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Herbie Bell

Convenor Victimised at Armstrong-Whitworth

(April 1958)

From Socialist Fight, Vol. 1 No. 4, April 1958, p. 2.
Transcribed by Iain Dalton.
Marked up by Einde O’Callaghan for the Encyclopaedia of Trotskyism On-Line (ETOL).


Employers all over the country are using the developing recession as a means of ridding themselves of convenors, shop stewards, and any militants prepared to defend standards and conditions.

In the years since the war, under boom conditions and subject to constant working-class pressure through these same militants, the employers were forced into certain grudging concessions. Now reports are coming in from all parts of the country – Newcastle, Sheffield, London, Glasgow – of workers being compelled to take strike action to defend shop organisation and prevent the victimisation of militants.

At Armstrong-Whitworth (Pneumatic Tools) Limited in North Shields, the management dismissed the convenor, Bro. Albert Ogle, in connection with a dispute about “machine-washing.” This is normally a job done by labourers; but in an attempt to dispense with unskilled labour, the employers tried to force semi-skilled and even skilled men to do this work, thereby depriving the labourers of their employment.

The cleaning materials supplied, as the strike bulletin issued by the workers declares, “consist of a bucket of chemical solution (proved injurious to the skin) and the usual cotton waste.” A skilled operator, instructed to do this work, objected and approached the convenor. When the convenor complained to the management, he was given a week’s notice.

This was on the Friday. On the following Monday, Bro. Ogle was forcibly ejected from the shop – that is, before he had worked his week’s notice. This was, obviously, against all accepted union procedures and agreements. Incidentally, three convenors have been dismissed in the past few years.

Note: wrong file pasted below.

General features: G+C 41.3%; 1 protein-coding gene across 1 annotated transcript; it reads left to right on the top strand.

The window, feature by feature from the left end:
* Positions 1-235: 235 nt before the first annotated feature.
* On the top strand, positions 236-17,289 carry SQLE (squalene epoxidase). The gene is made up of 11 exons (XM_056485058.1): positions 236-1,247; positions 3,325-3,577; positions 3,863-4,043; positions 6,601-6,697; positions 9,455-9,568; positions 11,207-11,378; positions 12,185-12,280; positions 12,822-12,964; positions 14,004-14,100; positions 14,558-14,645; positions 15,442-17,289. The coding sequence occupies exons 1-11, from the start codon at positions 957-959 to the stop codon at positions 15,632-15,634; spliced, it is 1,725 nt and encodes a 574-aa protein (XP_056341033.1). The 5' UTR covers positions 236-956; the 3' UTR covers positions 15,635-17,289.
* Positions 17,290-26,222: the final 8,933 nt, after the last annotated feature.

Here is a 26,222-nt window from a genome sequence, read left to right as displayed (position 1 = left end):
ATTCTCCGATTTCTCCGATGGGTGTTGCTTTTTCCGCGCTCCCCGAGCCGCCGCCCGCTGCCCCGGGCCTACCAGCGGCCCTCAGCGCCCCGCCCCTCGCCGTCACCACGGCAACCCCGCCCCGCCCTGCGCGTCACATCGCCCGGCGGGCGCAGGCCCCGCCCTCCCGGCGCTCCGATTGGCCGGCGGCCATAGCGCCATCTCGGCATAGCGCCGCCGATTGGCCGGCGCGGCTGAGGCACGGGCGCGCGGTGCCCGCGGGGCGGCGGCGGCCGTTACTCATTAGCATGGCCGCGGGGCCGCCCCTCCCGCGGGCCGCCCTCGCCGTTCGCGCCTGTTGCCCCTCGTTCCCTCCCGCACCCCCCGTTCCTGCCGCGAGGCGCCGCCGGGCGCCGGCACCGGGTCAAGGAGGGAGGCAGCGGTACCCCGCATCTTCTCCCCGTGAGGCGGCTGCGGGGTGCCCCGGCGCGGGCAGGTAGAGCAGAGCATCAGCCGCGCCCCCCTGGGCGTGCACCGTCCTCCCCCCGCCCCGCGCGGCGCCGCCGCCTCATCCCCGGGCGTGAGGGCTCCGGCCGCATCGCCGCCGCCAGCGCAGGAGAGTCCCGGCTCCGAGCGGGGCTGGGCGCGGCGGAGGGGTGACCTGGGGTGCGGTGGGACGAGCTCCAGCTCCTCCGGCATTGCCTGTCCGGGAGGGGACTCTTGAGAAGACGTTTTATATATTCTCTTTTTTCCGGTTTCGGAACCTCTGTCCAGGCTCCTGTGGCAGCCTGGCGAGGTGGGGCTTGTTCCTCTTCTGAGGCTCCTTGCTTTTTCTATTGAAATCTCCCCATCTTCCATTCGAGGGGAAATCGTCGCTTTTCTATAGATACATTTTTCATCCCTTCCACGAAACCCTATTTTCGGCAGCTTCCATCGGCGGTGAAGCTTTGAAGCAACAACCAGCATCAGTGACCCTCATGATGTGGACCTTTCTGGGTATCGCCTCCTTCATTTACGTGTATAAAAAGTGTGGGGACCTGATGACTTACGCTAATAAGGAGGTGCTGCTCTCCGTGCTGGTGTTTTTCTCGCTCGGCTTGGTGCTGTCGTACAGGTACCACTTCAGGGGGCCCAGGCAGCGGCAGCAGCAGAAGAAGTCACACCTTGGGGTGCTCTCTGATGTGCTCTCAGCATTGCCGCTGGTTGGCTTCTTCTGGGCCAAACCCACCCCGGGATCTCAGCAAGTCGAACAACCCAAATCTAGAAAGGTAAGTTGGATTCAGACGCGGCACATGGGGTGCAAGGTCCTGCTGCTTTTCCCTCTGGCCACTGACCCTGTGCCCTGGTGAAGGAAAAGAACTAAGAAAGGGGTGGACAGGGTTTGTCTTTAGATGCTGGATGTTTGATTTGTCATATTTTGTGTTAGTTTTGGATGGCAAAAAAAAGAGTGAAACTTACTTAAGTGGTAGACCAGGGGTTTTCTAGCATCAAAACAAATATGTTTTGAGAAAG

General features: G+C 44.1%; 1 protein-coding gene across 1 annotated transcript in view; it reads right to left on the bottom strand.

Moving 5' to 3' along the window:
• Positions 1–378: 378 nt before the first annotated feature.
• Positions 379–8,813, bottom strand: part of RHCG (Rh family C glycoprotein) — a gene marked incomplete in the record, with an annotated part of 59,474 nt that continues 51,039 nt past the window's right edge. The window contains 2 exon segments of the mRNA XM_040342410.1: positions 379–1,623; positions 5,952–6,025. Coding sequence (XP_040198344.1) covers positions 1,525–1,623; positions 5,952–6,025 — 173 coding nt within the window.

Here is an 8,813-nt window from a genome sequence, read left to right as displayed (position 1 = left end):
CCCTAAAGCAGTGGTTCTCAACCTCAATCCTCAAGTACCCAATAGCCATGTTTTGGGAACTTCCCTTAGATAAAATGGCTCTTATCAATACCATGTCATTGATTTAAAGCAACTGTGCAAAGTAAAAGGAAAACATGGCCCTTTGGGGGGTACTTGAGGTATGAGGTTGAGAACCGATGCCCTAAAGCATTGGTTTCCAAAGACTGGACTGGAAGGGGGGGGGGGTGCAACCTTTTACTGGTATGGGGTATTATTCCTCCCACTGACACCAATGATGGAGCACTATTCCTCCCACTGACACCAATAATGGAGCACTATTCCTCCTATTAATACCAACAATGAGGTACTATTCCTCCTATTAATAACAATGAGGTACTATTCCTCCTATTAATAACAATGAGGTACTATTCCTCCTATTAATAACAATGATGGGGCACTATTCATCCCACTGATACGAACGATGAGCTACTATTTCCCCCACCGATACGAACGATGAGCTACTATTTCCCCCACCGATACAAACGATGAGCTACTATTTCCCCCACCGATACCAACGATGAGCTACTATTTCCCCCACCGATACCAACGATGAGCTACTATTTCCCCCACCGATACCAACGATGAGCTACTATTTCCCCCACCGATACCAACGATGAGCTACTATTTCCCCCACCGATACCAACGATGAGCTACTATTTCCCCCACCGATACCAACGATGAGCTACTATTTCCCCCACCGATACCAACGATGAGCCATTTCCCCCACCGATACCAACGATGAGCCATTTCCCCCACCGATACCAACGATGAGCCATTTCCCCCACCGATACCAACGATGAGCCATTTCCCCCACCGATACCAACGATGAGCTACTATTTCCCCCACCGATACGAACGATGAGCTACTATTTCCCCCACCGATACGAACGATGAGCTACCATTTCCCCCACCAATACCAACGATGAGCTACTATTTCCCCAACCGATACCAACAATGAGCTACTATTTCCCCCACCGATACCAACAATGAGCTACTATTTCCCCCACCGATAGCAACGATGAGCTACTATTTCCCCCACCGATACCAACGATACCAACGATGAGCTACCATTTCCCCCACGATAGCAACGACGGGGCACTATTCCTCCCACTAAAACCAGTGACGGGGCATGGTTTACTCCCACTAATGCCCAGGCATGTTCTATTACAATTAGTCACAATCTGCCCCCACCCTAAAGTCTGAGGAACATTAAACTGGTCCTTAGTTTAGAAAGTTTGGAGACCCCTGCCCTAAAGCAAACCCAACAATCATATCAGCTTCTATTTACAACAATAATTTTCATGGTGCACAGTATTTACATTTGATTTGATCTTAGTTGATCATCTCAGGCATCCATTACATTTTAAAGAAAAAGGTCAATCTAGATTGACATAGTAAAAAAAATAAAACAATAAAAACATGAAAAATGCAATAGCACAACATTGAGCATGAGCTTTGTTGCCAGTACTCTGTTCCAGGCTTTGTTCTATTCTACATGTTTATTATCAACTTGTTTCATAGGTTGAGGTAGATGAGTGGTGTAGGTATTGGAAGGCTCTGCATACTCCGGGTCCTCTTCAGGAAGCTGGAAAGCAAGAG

When the workers saw what was happening, they struck work immediately and walked out of the factory. The strike was 100 per cent. The union offered to negotiate on the basis of a return to work with the convenor under a week’s notice. The management refused.

Meanwhile the management prosecuted the convenor for alleged trespass. He was bound over for six months for alleged assault (in trying to get in to the premises)! This despite the fact that, when given notice, he had not been told that he should not return; this was only pressed by the management on the Monday. His counter-summons for assault was dismissed!

Workers solid

This has incensed the workers all the more, and they have remained solid throughout the six weeks of the strike. This although only 140 workers are employed.

Labourers, skilled and semi-skilled are all involved; members of the AEU, shipwrights, NUGMW, boilermarkers and ETU. After three weeks, the strike was officially recognised.

A feature of the strike is that 14 women are involved, all out and all in the union. They have participated in the strike meetings. There has been unanimous endorsement and full support by the district committee of the AEU. No pickets were necessary, and the whole district has declared work at the factory black.

After six weeks, the management climbed down to the extent of offering to take all the workers back on the basis of the convenor working a week’s notice while negotiations proceeded. The workers unanimously rejected this, and the unions have demanded the unconditional reinstatement of Bro. Ogle and all the other workers.

The AEU is organising a ballot among the 28,000 engineers on Tyneside on the question of the Armstrong-Whitworth strikers.

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Last updated: 13 July 2017